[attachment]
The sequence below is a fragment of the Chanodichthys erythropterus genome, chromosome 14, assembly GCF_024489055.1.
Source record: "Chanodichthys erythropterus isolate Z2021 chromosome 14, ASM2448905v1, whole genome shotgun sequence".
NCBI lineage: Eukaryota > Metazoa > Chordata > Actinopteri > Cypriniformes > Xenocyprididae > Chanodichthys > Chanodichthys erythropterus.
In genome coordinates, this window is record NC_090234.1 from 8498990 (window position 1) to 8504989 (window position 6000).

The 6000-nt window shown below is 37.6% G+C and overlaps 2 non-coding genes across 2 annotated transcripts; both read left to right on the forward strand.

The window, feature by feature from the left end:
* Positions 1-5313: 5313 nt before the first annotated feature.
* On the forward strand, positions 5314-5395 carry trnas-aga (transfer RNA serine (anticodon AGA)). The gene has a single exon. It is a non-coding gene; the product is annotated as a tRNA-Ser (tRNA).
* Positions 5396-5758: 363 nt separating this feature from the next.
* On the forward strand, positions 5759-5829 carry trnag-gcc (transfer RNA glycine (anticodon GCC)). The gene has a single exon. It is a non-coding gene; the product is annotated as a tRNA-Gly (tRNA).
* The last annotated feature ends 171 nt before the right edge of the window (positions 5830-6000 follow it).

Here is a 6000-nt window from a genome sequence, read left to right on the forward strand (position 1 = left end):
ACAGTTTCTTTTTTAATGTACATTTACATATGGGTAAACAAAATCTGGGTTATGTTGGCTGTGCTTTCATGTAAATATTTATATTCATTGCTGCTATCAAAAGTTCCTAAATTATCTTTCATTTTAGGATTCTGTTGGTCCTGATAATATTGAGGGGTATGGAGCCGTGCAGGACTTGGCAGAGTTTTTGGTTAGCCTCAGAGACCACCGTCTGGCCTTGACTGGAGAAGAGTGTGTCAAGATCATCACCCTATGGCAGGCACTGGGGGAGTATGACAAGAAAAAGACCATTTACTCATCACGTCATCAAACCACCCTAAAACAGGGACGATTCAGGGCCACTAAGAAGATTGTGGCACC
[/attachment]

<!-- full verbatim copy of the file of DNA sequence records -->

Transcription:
The sequence below is a fragment of the Chanodichthys erythropterus genome, chromosome 14, assembly GCF_024489055.1.
Source record: "Chanodichthys erythropterus isolate Z2021 chromosome 14, ASM2448905v1, whole genome shotgun sequence".
NCBI lineage: Eukaryota > Metazoa > Chordata > Actinopteri > Cypriniformes > Xenocyprididae > Chanodichthys > Chanodichthys erythropterus.
In genome coordinates, this window is record NC_090234.1 from 8498990 (window position 1) to 8504989 (window position 6000).

The 6000-nt window shown below is 37.6% G+C and overlaps 2 non-coding genes across 2 annotated transcripts; both read left to right on the forward strand.

The window, feature by feature from the left end:
* Positions 1-5313: 5313 nt before the first annotated feature.
* On the forward strand, positions 5314-5395 carry trnas-aga (transfer RNA serine (anticodon AGA)). The gene has a single exon. It is a non-coding gene; the product is annotated as a tRNA-Ser (tRNA).
* Positions 5396-5758: 363 nt separating this feature from the next.
* On the forward strand, positions 5759-5829 carry trnag-gcc (transfer RNA glycine (anticodon GCC)). The gene has a single exon. It is a non-coding gene; the product is annotated as a tRNA-Gly (tRNA).
* The last annotated feature ends 171 nt before the right edge of the window (positions 5830-6000 follow it).

Here is a 6000-nt window from a genome sequence, read left to right on the forward strand (position 1 = left end):
ACAGTTTCTTTTTTAATGTACATTTACATATGGGTAAACAAAATCTGGGTTATGTTGGCTGTGCTTTCATGTAAATATTTATATTCATTGCTGCTATCAAAAGTTCCTAAATTATCTTTCATTTTAGGATTCTGTTGGTCCTGATAATATTGAGGGGTATGGAGCCGTGCAGGACTTGGCAGAGTTTTTGGTTAGCCTCAGAGACCACCGTCTGGCCTTGACTGGAGAAGAGTGTGTCAAGATCATCACCCTATGGCAGGCACTGGGGGAGTATGACAAGAAAAAGACCATTTACTCATCACGTCATCAAACCACCCTAAAACAGGGACGATTCAGGGCCACTAAGAAGATTGTGGCACC